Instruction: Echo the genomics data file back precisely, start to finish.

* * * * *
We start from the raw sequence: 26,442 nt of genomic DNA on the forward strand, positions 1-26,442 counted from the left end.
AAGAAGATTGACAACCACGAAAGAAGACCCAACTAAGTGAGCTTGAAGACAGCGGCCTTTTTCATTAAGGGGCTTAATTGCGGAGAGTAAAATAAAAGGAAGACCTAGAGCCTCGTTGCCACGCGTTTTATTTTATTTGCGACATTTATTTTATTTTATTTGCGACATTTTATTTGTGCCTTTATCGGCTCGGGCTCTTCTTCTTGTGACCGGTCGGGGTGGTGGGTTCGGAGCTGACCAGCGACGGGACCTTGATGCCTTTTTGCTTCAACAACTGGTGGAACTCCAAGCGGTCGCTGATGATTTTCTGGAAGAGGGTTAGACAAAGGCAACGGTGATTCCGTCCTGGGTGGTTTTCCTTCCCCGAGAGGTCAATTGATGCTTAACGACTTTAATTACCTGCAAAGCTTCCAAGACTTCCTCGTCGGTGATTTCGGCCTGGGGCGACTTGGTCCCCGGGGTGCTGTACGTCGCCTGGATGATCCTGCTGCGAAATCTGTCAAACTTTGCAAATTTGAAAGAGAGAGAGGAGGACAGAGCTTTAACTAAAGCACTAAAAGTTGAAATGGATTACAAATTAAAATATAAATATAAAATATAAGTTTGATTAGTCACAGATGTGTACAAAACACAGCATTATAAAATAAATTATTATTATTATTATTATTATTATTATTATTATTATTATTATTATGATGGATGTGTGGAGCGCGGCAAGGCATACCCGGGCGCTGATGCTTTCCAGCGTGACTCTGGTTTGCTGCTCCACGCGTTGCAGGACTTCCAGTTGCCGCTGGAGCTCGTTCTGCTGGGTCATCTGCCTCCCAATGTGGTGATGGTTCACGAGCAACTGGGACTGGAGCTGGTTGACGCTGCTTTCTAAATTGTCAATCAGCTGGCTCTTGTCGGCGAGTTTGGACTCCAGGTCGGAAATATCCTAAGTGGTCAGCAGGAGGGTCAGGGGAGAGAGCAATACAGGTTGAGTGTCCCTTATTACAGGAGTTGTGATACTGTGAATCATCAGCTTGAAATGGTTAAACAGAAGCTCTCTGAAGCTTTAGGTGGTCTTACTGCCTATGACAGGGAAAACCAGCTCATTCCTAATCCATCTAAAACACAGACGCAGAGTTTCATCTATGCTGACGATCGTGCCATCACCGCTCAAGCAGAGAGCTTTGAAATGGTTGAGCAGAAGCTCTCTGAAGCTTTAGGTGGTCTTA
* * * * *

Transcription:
We start from the raw sequence: 26,442 nt of genomic DNA on the forward strand, positions 1-26,442 counted from the left end.
AAGAAGATTGACAACCACGAAAGAAGACCCAACTAAGTGAGCTTGAAGACAGCGGCCTTTTTCATTAAGGGGCTTAATTGCGGAGAGTAAAATAAAAGGAAGACCTAGAGCCTCGTTGCCACGCGTTTTATTTTATTTGCGACATTTATTTTATTTTATTTGCGACATTTTATTTGTGCCTTTATCGGCTCGGGCTCTTCTTCTTGTGACCGGTCGGGGTGGTGGGTTCGGAGCTGACCAGCGACGGGACCTTGATGCCTTTTTGCTTCAACAACTGGTGGAACTCCAAGCGGTCGCTGATGATTTTCTGGAAGAGGGTTAGACAAAGGCAACGGTGATTCCGTCCTGGGTGGTTTTCCTTCCCCGAGAGGTCAATTGATGCTTAACGACTTTAATTACCTGCAAAGCTTCCAAGACTTCCTCGTCGGTGATTTCGGCCTGGGGCGACTTGGTCCCCGGGGTGCTGTACGTCGCCTGGATGATCCTGCTGCGAAATCTGTCAAACTTTGCAAATTTGAAAGAGAGAGAGGAGGACAGAGCTTTAACTAAAGCACTAAAAGTTGAAATGGATTACAAATTAAAATATAAATATAAAATATAAGTTTGATTAGTCACAGATGTGTACAAAACACAGCATTATAAAATAAATTATTATTATTATTATTATTATTATTATTATTATTATTATTATTATGATGGATGTGTGGAGCGCGGCAAGGCATACCCGGGCGCTGATGCTTTCCAGCGTGACTCTGGTTTGCTGCTCCACGCGTTGCAGGACTTCCAGTTGCCGCTGGAGCTCGTTCTGCTGGGTCATCTGCCTCCCAATGTGGTGATGGTTCACGAGCAACTGGGACTGGAGCTGGTTGACGCTGCTTTCTAAATTGTCAATCAGCTGGCTCTTGTCGGCGAGTTTGGACTCCAGGTCGGAAATATCCTAAGTGGTCAGCAGGAGGGTCAGGGGAGAGAGCAATACAGGTTGAGTGTCCCTTATTACAGGAGTTGTGATACTGTGAATCATCAGCTTGAAATGGTTAAACAGAAGCTCTCTGAAGCTTTAGGTGGTCTTACTGCCTATGACAGGGAAAACCAGCTCATTCCTAATCCATCTAAAACACAGACGCAGAGTTTCATCTATGCTGACGATCGTGCCATCACCGCTCAAGCAGAGAGCTTTGAAATGGTTGAGCAGAAGCTCTCTGAAGCTTTAGGTGGTCTTA